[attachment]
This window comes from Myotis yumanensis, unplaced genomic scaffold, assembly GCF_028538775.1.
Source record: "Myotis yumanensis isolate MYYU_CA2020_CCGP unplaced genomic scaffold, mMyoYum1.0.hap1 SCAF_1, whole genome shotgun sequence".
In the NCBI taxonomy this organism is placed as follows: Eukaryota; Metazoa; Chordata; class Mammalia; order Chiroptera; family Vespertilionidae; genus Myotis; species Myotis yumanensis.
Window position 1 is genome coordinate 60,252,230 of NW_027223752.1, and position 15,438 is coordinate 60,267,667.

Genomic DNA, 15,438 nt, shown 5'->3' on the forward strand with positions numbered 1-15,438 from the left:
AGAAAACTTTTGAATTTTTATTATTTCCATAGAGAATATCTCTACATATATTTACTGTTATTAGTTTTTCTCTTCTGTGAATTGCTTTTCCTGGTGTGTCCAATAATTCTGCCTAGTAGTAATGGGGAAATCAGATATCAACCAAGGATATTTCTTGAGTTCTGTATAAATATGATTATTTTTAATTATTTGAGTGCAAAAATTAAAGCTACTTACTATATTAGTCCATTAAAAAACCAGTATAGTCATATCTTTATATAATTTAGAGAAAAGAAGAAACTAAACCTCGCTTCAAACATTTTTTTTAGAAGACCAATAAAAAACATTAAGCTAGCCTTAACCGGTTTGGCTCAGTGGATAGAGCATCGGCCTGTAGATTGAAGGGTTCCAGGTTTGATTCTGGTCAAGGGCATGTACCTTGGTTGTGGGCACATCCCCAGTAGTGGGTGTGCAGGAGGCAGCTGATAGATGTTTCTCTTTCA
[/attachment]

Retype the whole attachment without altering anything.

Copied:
This window comes from Myotis yumanensis, unplaced genomic scaffold, assembly GCF_028538775.1.
Source record: "Myotis yumanensis isolate MYYU_CA2020_CCGP unplaced genomic scaffold, mMyoYum1.0.hap1 SCAF_1, whole genome shotgun sequence".
In the NCBI taxonomy this organism is placed as follows: Eukaryota; Metazoa; Chordata; class Mammalia; order Chiroptera; family Vespertilionidae; genus Myotis; species Myotis yumanensis.
Window position 1 is genome coordinate 60,252,230 of NW_027223752.1, and position 15,438 is coordinate 60,267,667.

Genomic DNA, 15,438 nt, shown 5'->3' on the forward strand with positions numbered 1-15,438 from the left:
AGAAAACTTTTGAATTTTTATTATTTCCATAGAGAATATCTCTACATATATTTACTGTTATTAGTTTTTCTCTTCTGTGAATTGCTTTTCCTGGTGTGTCCAATAATTCTGCCTAGTAGTAATGGGGAAATCAGATATCAACCAAGGATATTTCTTGAGTTCTGTATAAATATGATTATTTTTAATTATTTGAGTGCAAAAATTAAAGCTACTTACTATATTAGTCCATTAAAAAACCAGTATAGTCATATCTTTATATAATTTAGAGAAAAGAAGAAACTAAACCTCGCTTCAAACATTTTTTTTAGAAGACCAATAAAAAACATTAAGCTAGCCTTAACCGGTTTGGCTCAGTGGATAGAGCATCGGCCTGTAGATTGAAGGGTTCCAGGTTTGATTCTGGTCAAGGGCATGTACCTTGGTTGTGGGCACATCCCCAGTAGTGGGTGTGCAGGAGGCAGCTGATAGATGTTTCTCTTTCA